Lots of discussion today on what, exactly, Barack Obama's thoughts were on the Heller case and DC gun ban. Back in November, a staffer told the Chicago Tribune that Obama thought the ban was constitutional. The Obama campaign has backed away from that language as "inartful." This past spring, in an interview with Leon Harris, Obama seemed once again to agree -- at least by failing to object to the premise of the question -- that the DC gun ban was constitutional. But last winter, Obama had a different view. He suggested that the Supreme Court would rule as it did today and indicated that such a ruling would be "a fair reading of the text of the Constitution." On December 5, 2007, about one month before the Iowa caucuses, Obama took a question on gun control at an event at Cornel College. He brought up the DC case without prompting. Here is the exchange:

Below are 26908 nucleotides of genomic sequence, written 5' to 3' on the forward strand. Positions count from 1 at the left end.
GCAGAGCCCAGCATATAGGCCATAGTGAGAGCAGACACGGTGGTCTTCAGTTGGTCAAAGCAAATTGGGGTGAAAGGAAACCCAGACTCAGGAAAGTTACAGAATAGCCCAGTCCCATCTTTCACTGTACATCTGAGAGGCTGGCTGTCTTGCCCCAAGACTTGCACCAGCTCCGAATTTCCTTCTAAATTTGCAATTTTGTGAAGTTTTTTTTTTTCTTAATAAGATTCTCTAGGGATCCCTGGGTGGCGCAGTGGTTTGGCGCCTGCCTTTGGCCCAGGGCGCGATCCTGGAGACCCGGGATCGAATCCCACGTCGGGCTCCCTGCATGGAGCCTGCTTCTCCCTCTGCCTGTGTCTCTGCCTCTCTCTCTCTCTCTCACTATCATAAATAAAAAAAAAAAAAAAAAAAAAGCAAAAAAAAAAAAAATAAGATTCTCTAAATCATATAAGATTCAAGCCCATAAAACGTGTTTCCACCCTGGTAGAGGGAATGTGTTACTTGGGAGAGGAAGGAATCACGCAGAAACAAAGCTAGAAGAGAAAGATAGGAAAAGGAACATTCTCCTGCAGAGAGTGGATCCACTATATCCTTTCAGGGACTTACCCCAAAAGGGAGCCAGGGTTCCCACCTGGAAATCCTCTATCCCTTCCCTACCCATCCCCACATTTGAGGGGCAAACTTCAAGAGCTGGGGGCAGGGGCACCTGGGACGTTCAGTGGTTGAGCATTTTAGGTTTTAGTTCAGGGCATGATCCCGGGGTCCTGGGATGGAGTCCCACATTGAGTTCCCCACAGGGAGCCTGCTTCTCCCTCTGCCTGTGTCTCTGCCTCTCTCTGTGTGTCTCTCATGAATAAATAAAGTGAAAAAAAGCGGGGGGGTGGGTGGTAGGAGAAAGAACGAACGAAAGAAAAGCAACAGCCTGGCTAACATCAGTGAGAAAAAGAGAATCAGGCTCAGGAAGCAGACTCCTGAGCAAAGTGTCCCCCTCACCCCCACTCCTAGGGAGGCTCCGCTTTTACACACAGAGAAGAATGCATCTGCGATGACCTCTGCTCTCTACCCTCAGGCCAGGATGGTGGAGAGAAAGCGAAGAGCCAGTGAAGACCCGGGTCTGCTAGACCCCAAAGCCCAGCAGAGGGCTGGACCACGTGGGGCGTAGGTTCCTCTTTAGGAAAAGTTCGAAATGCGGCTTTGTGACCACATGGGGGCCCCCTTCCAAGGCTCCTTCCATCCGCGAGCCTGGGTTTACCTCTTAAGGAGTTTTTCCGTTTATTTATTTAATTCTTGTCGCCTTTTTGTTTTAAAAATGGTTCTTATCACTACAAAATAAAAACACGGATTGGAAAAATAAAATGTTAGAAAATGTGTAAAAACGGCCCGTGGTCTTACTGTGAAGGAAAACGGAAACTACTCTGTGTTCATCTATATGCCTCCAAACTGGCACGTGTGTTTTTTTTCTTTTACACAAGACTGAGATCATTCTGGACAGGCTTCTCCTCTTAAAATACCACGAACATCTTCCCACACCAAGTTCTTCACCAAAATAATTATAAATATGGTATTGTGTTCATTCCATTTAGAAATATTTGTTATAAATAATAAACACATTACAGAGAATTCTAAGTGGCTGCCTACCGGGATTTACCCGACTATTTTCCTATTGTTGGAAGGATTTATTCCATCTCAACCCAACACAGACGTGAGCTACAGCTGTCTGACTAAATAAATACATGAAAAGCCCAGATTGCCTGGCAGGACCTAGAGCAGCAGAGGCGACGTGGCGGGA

What would be your administration's stance toward the 2nd amendment and gun control.? As many of you know, there's a Supreme Court case that's going to be decided soon about what the Second Amendment means. I taught Constitutional Law for ten years. So I've got an opinion. And my opinion is that the second amendment is probably, is an individual right, not just the right of a militia. That's what I expect the Supreme Court to rule. I think that's a fair reading of the text of the Constitution. So I respect the right of lawful gun owners to hunt, fish, protect their families. I respect that. Like all rights, they are constrained and bound by the needs of the community. So I have a right to free speech but I can't just yell fire in this auditorium. I could be prosecuted for that because we've got a larger community interest in preventing mayhem. So when I look at Chicago and 34 Chicago public school students gunned down in a single school year, then I don't think that the second amendment prohibits us from taking action to ensure that, for example, that ATF can share tracing information about illegal handguns that are used on the streets and track them to the gun dealers to find out: What are you doing? And are you just selling them to anybody and filling our hands full of handguns that wind up on the streets and are killing kids? The point being that there's a tradition of gun ownership in this country that can be respected that is not mutually exclusive with making sure that we are shutting down gun trafficking that is killing kids on our streets. And part of the problem that I have with the NRA is not whether or not people have the right to bear arms but they believe and constraint or regulation whatsoever is something that they have to beat back. And I don't think that's how most lawful firearms owners think. I think most of them think: ‘If I'm doing what's right, if I'm keeping my gun locked down in my home, I understand the safety, I've been trained. My rights are not being encroached if we make sure that we don't have children or criminals or others purchasing handguns causing death and destruction on the streets of urban communities all across the country.'
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